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Treasury Secretary Yellen warns of financial stability risks posed by AI

US Treasury Secretary Janet Yellen expressed significant concerns about the potential dangers artificial intelligence (AI) poses to the stability of the financial system.

Yellen made the remarks during a keynote address at a conference on AI and financial stability on June 6. Her speech stressed the urgency of addressing these emerging risks and called of both the government and private sectors to collaborate on finding solutions.

The Treasury secretary said:

“This [AI] is a rapidly evolving field. We have our work cut out for us.”

Increasing risk

Yellen acknowledged the advancements AI has brought to the financial sector, such as improved fraud detection and enhanced customer service through chatbots.

However, she and other experts cautioned that deeper integration of AI could lead to increased risks, including the potential for AI to be misused in scams or market manipulation through misinformation.

Yellen warned:

“Insufficient or faulty data could also perpetuate or introduce new biases in financial decision-making.”

She highlighted the complexities of AI models, the inadequacies in current risk management frameworks, and the reliance on a limited number of models by numerous market participants as key areas of concern.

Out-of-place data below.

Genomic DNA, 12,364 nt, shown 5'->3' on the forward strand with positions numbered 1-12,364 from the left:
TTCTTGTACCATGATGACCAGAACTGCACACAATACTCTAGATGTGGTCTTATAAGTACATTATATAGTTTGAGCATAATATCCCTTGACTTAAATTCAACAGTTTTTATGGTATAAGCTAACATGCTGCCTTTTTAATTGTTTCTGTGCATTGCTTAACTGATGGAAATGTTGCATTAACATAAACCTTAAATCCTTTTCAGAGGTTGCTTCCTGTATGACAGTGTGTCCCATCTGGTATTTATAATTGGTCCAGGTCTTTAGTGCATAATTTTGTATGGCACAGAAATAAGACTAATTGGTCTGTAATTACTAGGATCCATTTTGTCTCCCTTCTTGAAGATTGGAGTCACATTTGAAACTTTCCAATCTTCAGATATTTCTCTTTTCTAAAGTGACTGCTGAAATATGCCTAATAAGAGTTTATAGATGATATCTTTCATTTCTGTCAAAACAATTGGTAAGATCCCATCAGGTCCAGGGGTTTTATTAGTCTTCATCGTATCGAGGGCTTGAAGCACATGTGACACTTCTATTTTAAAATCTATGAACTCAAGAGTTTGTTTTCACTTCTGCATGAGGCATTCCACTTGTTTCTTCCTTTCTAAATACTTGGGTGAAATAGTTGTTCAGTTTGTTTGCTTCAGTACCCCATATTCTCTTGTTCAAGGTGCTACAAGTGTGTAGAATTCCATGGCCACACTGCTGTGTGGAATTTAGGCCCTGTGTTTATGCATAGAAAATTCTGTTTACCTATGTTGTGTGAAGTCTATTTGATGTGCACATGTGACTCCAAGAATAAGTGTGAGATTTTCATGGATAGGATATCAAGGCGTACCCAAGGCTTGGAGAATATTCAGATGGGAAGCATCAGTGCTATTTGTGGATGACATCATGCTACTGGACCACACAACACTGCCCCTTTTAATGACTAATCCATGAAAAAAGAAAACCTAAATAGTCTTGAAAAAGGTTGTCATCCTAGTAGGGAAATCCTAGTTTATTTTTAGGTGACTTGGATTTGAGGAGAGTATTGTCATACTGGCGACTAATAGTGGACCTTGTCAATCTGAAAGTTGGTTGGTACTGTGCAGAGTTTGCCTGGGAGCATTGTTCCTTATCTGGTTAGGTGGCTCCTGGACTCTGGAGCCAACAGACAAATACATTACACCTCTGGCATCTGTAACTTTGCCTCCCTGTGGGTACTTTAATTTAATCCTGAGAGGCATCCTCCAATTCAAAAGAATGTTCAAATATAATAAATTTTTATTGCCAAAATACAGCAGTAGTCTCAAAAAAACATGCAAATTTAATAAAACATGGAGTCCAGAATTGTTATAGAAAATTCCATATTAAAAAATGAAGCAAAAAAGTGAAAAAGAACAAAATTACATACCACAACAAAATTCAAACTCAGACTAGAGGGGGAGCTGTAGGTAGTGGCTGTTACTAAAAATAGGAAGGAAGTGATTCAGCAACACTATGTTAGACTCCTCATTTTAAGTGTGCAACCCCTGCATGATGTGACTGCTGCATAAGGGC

The Treasury Department has issued a request for information to gather insights from stakeholders about the uses, opportunities, and risks of AI in the financial services sector. This initiative is intended to inform future policymaking by incorporating expert opinions and current practices.

Yellen said:

“The tremendous opportunities and significant risks associated with the use of AI by financial companies have moved this issue toward the top of Treasury’s and the Financial Stability Oversight Council’s agendas.”

AI under scrutiny

Yellen’s warning comes amid a wider governmental scrutiny of both AI and the companies behind the technology. The DOJ is reportedly preparing to investigate multiple tech giants, including Nvidia and Microsoft, over antitrust and competition concerns related to AI technology.

US antitrust enforcer Jonathan Kanter announced plans to investigate the AI sector due to concerns about potential monopolies, according to a Financial Times report.

Kanter highlighted the need to examine AI’s competitive landscape, focusing on areas like computing power, data for training large language models (LLMs), cloud services, engineering talent, and hardware.

Kanter emphasized the urgency of acting to prevent dominant tech firms from monopolizing the AI market. He suggested real-time regulatory intervention to be effective and less invasive.

A particular concern is the scarcity of graphics processing units (GPUs) necessary for training LLMs, with rising demand impacting chip allocation.

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